Sunday, February 8, 2015
Much has been made of the timing of Urban Velo ceasing publication and Spoke Magazine (http://tinyurl.com/lrt6gg3) starting publication in Philadelphia. The question that has to be asked is, will Spoke Magazine provide the same quality as Urban Velo. Having had the chance to read their Premiere Issue I would say that the answer is, yes.
There were two articles that really stood out for me. The first “The Citizen’s Guide to Philadelphia Bike Laws” was a wonderful tongue in cheek explanation of the various bicycle laws on the books in the state of Pennsylvania. How many times have you seen a cycling advocacy group quote a cycling regulation and then explain it in such a way that it still does not make sense? Not in this article. With each regulation listed there was a translated reply that explained things in clear English, often with a sense of humor.
The second , “How Many Governments Does it Take to Build a Bike Lane”. We’ve all seen triumphal announcements when shiny new bike lanes are installed. This article explores how and where the money for a bike lane comes from. At the Federal, State, and local government levels. If you really want to see what it takes to build a bike lane then this is the article for you.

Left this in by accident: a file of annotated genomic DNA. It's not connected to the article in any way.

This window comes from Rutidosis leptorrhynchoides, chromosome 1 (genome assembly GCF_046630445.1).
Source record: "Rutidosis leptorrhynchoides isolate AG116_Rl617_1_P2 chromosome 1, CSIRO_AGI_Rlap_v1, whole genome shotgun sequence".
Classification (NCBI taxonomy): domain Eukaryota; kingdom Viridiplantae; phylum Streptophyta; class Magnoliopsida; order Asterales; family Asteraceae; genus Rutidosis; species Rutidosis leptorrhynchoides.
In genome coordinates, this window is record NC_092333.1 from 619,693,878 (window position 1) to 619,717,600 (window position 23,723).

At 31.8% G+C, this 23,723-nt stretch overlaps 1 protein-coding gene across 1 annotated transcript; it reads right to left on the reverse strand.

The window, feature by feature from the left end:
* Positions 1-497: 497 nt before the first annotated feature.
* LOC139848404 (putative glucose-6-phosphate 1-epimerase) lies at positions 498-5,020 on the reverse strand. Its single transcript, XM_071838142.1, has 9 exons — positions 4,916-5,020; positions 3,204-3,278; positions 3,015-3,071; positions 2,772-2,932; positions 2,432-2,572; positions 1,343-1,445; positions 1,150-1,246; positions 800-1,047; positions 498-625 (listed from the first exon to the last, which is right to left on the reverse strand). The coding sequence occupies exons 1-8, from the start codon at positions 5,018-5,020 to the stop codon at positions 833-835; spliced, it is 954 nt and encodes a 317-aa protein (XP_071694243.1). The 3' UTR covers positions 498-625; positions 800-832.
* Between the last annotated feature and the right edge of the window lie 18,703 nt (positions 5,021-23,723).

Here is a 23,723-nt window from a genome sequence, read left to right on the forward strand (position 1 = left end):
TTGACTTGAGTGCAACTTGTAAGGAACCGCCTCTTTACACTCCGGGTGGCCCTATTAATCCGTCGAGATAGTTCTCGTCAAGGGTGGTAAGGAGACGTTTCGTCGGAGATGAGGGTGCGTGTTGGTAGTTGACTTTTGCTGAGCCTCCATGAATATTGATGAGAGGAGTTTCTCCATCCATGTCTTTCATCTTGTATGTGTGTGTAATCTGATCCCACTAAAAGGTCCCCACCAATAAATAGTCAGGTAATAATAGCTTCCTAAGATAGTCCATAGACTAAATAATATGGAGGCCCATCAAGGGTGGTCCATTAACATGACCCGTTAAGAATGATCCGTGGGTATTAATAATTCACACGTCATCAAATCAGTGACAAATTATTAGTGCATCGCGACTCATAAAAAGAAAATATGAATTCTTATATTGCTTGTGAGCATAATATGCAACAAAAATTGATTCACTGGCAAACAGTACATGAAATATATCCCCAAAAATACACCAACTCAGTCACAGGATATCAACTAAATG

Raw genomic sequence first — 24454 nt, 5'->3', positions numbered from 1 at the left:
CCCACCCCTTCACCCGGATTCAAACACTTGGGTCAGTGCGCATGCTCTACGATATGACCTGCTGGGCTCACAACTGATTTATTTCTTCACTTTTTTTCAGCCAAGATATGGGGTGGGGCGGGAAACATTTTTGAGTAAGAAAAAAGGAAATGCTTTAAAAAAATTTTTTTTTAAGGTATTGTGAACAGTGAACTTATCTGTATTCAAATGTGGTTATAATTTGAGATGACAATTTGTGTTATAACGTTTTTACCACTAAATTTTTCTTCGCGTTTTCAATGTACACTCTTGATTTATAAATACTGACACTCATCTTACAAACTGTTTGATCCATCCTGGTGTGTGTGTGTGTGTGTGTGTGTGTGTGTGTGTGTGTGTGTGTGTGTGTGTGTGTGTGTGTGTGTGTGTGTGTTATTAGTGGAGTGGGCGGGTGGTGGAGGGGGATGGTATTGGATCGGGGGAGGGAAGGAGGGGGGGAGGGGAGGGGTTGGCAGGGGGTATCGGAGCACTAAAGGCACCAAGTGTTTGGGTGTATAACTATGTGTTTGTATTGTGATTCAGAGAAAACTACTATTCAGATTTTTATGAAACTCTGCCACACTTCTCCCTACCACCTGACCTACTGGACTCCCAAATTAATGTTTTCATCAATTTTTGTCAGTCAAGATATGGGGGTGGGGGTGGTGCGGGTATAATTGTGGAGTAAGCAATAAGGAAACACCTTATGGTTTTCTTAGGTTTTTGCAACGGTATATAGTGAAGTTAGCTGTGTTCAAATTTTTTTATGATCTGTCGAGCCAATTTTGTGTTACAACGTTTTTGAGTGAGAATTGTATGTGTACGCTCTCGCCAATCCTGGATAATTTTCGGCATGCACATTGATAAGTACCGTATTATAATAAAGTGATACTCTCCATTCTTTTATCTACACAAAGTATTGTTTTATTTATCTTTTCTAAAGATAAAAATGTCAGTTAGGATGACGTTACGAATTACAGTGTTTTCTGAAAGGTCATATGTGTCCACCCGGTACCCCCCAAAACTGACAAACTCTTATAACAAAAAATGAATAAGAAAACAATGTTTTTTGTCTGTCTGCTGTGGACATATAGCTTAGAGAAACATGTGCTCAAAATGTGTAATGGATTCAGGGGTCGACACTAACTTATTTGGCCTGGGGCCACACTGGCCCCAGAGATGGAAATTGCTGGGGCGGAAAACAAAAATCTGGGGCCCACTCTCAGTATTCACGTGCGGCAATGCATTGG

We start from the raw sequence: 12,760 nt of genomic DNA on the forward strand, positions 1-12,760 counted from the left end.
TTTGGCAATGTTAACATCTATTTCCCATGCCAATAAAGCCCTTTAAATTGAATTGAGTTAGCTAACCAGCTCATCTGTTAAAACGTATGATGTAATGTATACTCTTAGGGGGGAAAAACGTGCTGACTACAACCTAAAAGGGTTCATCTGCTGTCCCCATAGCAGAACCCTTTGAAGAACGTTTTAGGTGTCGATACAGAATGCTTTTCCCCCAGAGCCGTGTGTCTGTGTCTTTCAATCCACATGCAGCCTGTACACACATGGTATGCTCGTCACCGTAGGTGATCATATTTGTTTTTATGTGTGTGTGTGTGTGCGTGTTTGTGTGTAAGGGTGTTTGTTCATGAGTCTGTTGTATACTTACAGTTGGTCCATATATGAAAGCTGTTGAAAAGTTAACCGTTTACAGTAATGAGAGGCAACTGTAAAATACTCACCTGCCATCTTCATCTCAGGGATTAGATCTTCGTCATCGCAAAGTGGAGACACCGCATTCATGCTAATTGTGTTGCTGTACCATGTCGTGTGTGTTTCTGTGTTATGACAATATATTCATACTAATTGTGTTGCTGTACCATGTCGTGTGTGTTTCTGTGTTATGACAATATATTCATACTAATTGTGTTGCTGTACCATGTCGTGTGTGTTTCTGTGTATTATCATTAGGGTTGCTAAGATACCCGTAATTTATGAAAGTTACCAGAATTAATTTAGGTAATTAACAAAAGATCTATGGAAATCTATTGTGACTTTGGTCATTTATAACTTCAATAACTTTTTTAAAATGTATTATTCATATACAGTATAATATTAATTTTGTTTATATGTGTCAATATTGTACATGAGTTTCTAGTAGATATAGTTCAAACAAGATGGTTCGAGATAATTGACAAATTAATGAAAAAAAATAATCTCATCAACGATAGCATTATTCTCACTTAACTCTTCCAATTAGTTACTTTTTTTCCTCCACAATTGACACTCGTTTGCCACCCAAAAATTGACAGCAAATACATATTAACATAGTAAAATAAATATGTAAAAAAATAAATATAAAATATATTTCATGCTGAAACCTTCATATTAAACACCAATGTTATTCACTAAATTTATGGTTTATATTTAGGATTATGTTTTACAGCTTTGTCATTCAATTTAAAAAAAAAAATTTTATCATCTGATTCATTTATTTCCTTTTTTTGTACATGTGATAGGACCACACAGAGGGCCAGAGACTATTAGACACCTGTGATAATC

The writers and editors of Spoke Magazine created a collection of well written and topical articles. That were interesting, informative, and diverse. Without getting bogged down in jargon or the minutia of cycling subcultures that become a turnoff for average readers. I look forward to future publications of Spoke Magazine and hope there will be many to come.
Thursday, January 22, 2015
”We are Traffic” Ted White Director, 50 minutes
Before there were Bike Parties, Slow Rolls, and Full Moon Rides. There was Critical Mass. Like all of these current rides Critical Mass was never a protest. They rode with the slogan of “We aren’t blocking traffic, we are traffic”.